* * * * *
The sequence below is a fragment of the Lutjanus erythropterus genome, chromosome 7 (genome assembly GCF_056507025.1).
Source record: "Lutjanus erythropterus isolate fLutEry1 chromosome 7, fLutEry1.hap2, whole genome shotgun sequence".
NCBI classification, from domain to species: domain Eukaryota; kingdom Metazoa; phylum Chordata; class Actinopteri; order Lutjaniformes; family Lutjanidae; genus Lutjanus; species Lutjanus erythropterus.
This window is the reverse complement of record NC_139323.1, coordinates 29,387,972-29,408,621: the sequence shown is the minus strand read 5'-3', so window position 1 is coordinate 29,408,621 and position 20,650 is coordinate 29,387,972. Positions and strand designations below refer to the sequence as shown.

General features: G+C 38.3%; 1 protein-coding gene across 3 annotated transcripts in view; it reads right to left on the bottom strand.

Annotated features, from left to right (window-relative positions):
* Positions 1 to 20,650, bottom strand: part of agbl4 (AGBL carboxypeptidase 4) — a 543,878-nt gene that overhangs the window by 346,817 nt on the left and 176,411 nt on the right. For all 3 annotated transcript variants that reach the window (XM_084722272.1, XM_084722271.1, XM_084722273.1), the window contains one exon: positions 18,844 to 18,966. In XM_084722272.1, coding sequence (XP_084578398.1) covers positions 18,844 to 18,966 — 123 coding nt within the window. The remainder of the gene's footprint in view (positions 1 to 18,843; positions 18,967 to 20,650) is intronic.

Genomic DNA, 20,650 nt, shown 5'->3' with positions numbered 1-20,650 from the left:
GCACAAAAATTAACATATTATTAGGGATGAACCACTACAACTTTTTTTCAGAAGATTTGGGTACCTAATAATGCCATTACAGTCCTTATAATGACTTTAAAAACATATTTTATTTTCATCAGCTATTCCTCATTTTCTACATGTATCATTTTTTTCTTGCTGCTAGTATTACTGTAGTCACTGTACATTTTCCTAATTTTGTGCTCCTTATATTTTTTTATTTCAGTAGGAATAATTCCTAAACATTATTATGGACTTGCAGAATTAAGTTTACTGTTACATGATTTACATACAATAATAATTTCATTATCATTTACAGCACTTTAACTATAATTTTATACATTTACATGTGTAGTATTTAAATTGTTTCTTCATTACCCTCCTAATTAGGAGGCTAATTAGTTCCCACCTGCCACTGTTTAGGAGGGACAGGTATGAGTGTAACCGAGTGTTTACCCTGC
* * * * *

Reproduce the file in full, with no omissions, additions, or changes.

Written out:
The sequence below is a fragment of the Lutjanus erythropterus genome, chromosome 7 (genome assembly GCF_056507025.1).
Source record: "Lutjanus erythropterus isolate fLutEry1 chromosome 7, fLutEry1.hap2, whole genome shotgun sequence".
NCBI classification, from domain to species: domain Eukaryota; kingdom Metazoa; phylum Chordata; class Actinopteri; order Lutjaniformes; family Lutjanidae; genus Lutjanus; species Lutjanus erythropterus.
This window is the reverse complement of record NC_139323.1, coordinates 29,387,972-29,408,621: the sequence shown is the minus strand read 5'-3', so window position 1 is coordinate 29,408,621 and position 20,650 is coordinate 29,387,972. Positions and strand designations below refer to the sequence as shown.

General features: G+C 38.3%; 1 protein-coding gene across 3 annotated transcripts in view; it reads right to left on the bottom strand.

Annotated features, from left to right (window-relative positions):
* Positions 1 to 20,650, bottom strand: part of agbl4 (AGBL carboxypeptidase 4) — a 543,878-nt gene that overhangs the window by 346,817 nt on the left and 176,411 nt on the right. For all 3 annotated transcript variants that reach the window (XM_084722272.1, XM_084722271.1, XM_084722273.1), the window contains one exon: positions 18,844 to 18,966. In XM_084722272.1, coding sequence (XP_084578398.1) covers positions 18,844 to 18,966 — 123 coding nt within the window. The remainder of the gene's footprint in view (positions 1 to 18,843; positions 18,967 to 20,650) is intronic.

Genomic DNA, 20,650 nt, shown 5'->3' with positions numbered 1-20,650 from the left:
GCACAAAAATTAACATATTATTAGGGATGAACCACTACAACTTTTTTTCAGAAGATTTGGGTACCTAATAATGCCATTACAGTCCTTATAATGACTTTAAAAACATATTTTATTTTCATCAGCTATTCCTCATTTTCTACATGTATCATTTTTTTCTTGCTGCTAGTATTACTGTAGTCACTGTACATTTTCCTAATTTTGTGCTCCTTATATTTTTTTATTTCAGTAGGAATAATTCCTAAACATTATTATGGACTTGCAGAATTAAGTTTACTGTTACATGATTTACATACAATAATAATTTCATTATCATTTACAGCACTTTAACTATAATTTTATACATTTACATGTGTAGTATTTAAATTGTTTCTTCATTACCCTCCTAATTAGGAGGCTAATTAGTTCCCACCTGCCACTGTTTAGGAGGGACAGGTATGAGTGTAACCGAGTGTTTACCCTGC